“That could have been an Obama campaign slogan,” Mr. Coleman said.

Mr. Thompson continued the attack, lampooning Mr. Obama for delivering “a teleprompter speech designed to appeal to America’s critics abroad.”

The former senator from Tennessee heaped praise on Mrs. Palin, Mr. McCain’s running mate, a hunter who, he said, is “the only nominee in the history of either party who knows how to properly field-dress a moose - with the possible exception of Teddy Roosevelt.”

“It’s pretty clear the selection of Governor Palin has got the other side and their friends in the media in a state of panic,” he said. “And no wonder - she’s a courageous, successful reformer.”

The night also featured repeated praise for troops and veterans, including Medal of Honor winners and the widow of a serviceman killed in the war on terror. And the speakers repeatedly tied that back to Mr. McCain’s own war service and experience as a prisoner of war.

Mr. Thompson delivered an eloquent account of Mr. McCain’s painful years as a POW silencing the hall and bringing tears to the eyes of more than a few delegates.

“Now, being a POW certainly doesn’t qualify anyone to be president, but it does reveal character,” Mr. Thompson said.

Republicans also went on the offensive against Mr. Obama on television, announcing an ad linking him to unpopular congressional Democrats. Congress’ approval rating stands in the teens, even below that of Mr. Bush.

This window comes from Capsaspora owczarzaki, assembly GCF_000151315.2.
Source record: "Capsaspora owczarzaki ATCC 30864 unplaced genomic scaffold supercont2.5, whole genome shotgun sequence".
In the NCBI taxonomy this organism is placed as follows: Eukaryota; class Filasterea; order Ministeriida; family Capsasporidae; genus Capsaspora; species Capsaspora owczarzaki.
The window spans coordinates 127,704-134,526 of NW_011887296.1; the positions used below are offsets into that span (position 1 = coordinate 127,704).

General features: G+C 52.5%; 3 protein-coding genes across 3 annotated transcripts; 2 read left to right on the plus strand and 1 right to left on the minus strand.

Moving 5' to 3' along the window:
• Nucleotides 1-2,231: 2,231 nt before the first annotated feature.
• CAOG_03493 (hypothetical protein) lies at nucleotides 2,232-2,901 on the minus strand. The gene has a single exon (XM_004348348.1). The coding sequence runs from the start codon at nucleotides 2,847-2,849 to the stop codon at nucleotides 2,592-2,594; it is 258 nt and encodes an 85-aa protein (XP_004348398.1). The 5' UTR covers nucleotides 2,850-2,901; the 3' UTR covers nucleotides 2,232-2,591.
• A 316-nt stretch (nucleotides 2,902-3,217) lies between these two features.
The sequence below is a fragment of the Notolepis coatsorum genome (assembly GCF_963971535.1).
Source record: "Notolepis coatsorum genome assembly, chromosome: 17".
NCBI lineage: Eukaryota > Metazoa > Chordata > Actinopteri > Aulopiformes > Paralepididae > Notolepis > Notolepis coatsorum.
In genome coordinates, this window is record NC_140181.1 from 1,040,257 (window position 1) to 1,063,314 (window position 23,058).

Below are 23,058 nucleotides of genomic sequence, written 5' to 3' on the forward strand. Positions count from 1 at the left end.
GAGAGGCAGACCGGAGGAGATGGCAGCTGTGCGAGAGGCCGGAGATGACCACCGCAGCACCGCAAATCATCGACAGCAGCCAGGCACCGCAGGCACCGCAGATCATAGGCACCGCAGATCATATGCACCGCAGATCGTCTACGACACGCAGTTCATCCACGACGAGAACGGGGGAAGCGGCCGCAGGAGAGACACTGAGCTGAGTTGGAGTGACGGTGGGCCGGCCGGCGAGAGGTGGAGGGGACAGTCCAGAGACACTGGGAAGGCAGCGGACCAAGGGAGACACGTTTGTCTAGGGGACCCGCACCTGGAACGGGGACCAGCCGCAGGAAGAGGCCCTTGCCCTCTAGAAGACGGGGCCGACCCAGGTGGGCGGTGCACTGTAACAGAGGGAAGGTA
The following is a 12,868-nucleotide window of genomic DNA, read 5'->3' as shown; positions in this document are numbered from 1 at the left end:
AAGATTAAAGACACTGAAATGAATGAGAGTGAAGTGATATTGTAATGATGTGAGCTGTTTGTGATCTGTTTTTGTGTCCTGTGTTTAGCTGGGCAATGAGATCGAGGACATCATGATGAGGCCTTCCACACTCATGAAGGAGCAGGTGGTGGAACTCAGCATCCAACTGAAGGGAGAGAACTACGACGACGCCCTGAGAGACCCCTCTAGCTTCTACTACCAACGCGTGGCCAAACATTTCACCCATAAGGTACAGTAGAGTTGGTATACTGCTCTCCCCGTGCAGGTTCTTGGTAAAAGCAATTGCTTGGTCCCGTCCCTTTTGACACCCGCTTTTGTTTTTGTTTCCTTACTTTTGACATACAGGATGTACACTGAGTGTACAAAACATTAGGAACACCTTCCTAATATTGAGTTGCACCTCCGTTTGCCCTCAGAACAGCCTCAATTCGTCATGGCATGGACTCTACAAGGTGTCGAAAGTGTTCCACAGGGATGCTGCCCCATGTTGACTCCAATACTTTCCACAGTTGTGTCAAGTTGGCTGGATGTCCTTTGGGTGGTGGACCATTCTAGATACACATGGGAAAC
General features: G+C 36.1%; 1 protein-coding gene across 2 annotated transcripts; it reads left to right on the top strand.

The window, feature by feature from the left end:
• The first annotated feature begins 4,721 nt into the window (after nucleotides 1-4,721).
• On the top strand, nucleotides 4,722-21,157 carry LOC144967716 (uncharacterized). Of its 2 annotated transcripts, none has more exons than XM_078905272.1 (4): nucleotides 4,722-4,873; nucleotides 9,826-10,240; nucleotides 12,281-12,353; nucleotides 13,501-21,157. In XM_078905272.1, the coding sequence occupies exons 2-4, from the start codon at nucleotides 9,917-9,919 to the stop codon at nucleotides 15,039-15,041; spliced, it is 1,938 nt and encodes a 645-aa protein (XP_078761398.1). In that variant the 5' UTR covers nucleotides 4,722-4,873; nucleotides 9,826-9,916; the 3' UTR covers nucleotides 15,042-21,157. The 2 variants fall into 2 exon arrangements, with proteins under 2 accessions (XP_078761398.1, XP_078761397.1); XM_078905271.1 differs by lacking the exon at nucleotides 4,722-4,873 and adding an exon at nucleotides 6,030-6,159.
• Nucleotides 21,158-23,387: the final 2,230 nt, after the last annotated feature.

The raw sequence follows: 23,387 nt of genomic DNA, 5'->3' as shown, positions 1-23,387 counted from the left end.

Mr. Obama responded with an ad linking Mr. McCain and Mr. Bush in voters’ minds by comparing their stances on tax cuts and Iraq. The ad features a series of pictures of Mr. McCain and Mr. Bush hugging and mugging for cameras.

The Democratic nominee scrapped his campaign schedule for Tuesday, spending time with his family in Chicago. He planned to return to the trail Wednesday with a town hall meeting and a family barbecue in Ohio.

Mr. Obama’s vice-presidential pick, Sen. Joseph R. Biden Jr., campaigned among Jewish voters in Florida. The ticket is also enjoying some bipartisan support from former Republican Sen. Lincoln Chafee of Rhode Island, who is planning six “Republicans and independents for Obama” events over two days across the state.

The Obama campaign continued to ask supporters to donate to charities that would help storm victims. The Florida events would also be used to collect donations of canned food and first aid supplies.

Hannah Wahlen and Jennifer Haberkorn in St. Paul and Christina Bellantoni, traveling with the Obama campaign, contributed to this article.